Mailing Inert Cartridges


#1

Here we go again.

On a shooting Forum there is a big discussion going on about mailing gun parts, components, etc through the US Mail to other countries. One guy is making some very good arguements that it is strictly against U.S. State Department rules to mail such things as inert cartridges. He feels that we are risking a lot each time we do it even though the USPS and US Customs seem to permit it. I’m beginning to believe him.

We’ve kicked this around several times but I’ve never felt that we have come to any conclusions. I’m too pretty to go to prison. I don’t want to risk it for a few inert cartridges.

What do you guys here in the USA think, again?

Ray


#2

Ray

Done some ord stuff and haven’t had any issues. Nary a one. Much ado about nothing, me thinks. Of course, that could all change tomorrow.

Forget the name of the movie. Pryor was in it. And I think Feldman., Anyway, when they were sent to prison, they strutted in saying: Yea, we bad! We bad! You could try that. And scowl. Scowling will help. Screaming and crying won’t.


#3

Rick

I think it was Stir Crazy?

I’ve mailed a lot of inert cartridges myself without, as you say, any issues. But if you look at the State Department rules there is no doubt that military equipment includes cartridge cases and bullets and it doesn’t say anything about a line where 5 are OK but 6 are SME (Significant Military Equipment). I’m not sure that USPS workers know if mailing inert cartridges is OK or not nor would they know how to ID an inert. Trusting them may be unwise.

I’m not being paranoid. I just think that you can’t trust anyone now-a-days and who knows when some nameless bureaucrat may be having a Blue Monday and decide to drop the hammer.

Ray


#4

The truth is you could probably get away with mailing anything for quite a long time simply because the chances of it being detected is low. Thats not the same as it being legal, it just means you got away with it.

However, my opinion regarding the mailing of inert ammunition in the UK is that the authorities never considered the possibility that a bunch of geeks would want to do so. I would imagine US and other authorities are in much the same position.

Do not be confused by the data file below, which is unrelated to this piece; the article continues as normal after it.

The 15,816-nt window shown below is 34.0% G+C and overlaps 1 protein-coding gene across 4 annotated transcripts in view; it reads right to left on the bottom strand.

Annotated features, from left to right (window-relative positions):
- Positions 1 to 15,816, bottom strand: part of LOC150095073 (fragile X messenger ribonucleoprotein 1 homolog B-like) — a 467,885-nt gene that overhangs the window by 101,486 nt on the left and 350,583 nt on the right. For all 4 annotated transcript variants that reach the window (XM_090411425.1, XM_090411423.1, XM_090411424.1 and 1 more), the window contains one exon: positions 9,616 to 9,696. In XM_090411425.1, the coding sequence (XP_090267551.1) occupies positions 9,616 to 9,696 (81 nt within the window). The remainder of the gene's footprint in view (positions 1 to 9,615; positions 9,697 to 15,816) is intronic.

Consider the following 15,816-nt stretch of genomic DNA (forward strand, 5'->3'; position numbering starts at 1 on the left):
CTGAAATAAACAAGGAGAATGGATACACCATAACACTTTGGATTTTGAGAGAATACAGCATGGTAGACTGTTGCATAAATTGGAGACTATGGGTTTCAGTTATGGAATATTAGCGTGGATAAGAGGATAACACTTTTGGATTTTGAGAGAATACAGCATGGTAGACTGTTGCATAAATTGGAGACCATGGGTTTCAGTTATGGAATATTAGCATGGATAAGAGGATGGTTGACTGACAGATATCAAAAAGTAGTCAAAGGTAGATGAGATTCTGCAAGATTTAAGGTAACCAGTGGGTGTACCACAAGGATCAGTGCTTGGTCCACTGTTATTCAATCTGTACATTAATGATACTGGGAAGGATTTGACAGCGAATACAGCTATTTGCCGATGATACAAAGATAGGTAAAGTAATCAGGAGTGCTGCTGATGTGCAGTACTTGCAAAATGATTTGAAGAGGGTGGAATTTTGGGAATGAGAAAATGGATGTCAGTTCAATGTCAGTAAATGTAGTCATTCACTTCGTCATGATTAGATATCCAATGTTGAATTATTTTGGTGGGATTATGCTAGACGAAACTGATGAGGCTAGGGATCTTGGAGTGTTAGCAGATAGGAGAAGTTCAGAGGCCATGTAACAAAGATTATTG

As I understand it in UK the carriage of (live)ammunition is banned by the postal service’s internal rules and not law. However, the purchase of ammunition by any form of mail order is illegal unless you have a dealer to dealer transaction. There lies the problem, what is and what isn’t ammunition?

Most regulations just say ammunition they don’t say live ammunition. Does that mean inert ammunition is included or excluded? You then get into the situation of what I call creeping regulation where, because of uncertainty, people revert to an over cautious interpretation and by default the answer becomes no.

Also, because of the present hysteria regarding terrorism, any petty official who detects a potential anomoly is liable to hit the red button rather than just query it with you. Thats the real danger because once these things get going they tend to have no reverse gear.

Anyway Ray, if you should go to jail its not so bad. No bills to pay, three meals a day…


#5

. . . .Bruce.


#6

Someone has agreed to send me one wildcat rifle round from the USA, so I’ve asked him not only to make sure it has no propellant or primer but also has a hole drilled in one side of the case and is covered with labels saying INERT DUMMY, CANNOT BE LOADED, FOR REFERENCE AND DISPLAY PURPOSES ONLY. I hope that’ll help if anyone takes a peek…


#7

I’ve never had any problem as the recipient of inerted cartridges here in the UK however, if I’m mailing cartridges internally or overseas, I’ll put a printed note into the package which I hope might just swing the balance in my favour should the package be intercepted. It’s very easy to do and may just make all the difference. Something along the lines of;